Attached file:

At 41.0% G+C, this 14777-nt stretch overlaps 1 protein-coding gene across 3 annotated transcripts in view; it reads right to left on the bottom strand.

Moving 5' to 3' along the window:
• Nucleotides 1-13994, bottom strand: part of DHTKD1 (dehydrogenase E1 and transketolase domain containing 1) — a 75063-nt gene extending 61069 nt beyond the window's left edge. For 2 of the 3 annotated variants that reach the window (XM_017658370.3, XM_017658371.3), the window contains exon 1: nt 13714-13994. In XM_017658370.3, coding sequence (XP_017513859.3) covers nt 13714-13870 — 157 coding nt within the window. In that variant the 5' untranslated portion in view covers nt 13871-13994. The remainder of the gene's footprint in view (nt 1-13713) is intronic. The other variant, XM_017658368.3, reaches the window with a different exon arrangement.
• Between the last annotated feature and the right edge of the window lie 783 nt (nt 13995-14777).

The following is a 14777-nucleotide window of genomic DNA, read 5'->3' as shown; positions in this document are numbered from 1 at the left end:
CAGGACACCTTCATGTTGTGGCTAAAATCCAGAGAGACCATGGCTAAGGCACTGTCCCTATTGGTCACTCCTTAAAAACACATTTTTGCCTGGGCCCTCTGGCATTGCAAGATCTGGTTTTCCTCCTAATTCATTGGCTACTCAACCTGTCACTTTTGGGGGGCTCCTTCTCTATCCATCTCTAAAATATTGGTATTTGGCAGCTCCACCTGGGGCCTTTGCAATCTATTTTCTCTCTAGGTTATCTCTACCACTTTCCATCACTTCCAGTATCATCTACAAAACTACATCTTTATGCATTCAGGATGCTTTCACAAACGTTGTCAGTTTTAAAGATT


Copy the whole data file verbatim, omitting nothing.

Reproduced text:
At 41.0% G+C, this 14777-nt stretch overlaps 1 protein-coding gene across 3 annotated transcripts in view; it reads right to left on the bottom strand.

Moving 5' to 3' along the window:
• Nucleotides 1-13994, bottom strand: part of DHTKD1 (dehydrogenase E1 and transketolase domain containing 1) — a 75063-nt gene extending 61069 nt beyond the window's left edge. For 2 of the 3 annotated variants that reach the window (XM_017658370.3, XM_017658371.3), the window contains exon 1: nt 13714-13994. In XM_017658370.3, coding sequence (XP_017513859.3) covers nt 13714-13870 — 157 coding nt within the window. In that variant the 5' untranslated portion in view covers nt 13871-13994. The remainder of the gene's footprint in view (nt 1-13713) is intronic. The other variant, XM_017658368.3, reaches the window with a different exon arrangement.
• Between the last annotated feature and the right edge of the window lie 783 nt (nt 13995-14777).

The following is a 14777-nucleotide window of genomic DNA, read 5'->3' as shown; positions in this document are numbered from 1 at the left end:
CAGGACACCTTCATGTTGTGGCTAAAATCCAGAGAGACCATGGCTAAGGCACTGTCCCTATTGGTCACTCCTTAAAAACACATTTTTGCCTGGGCCCTCTGGCATTGCAAGATCTGGTTTTCCTCCTAATTCATTGGCTACTCAACCTGTCACTTTTGGGGGGCTCCTTCTCTATCCATCTCTAAAATATTGGTATTTGGCAGCTCCACCTGGGGCCTTTGCAATCTATTTTCTCTCTAGGTTATCTCTACCACTTTCCATCACTTCCAGTATCATCTACAAAACTACATCTTTATGCATTCAGGATGCTTTCACAAACGTTGTCAGTTTTAAAGATT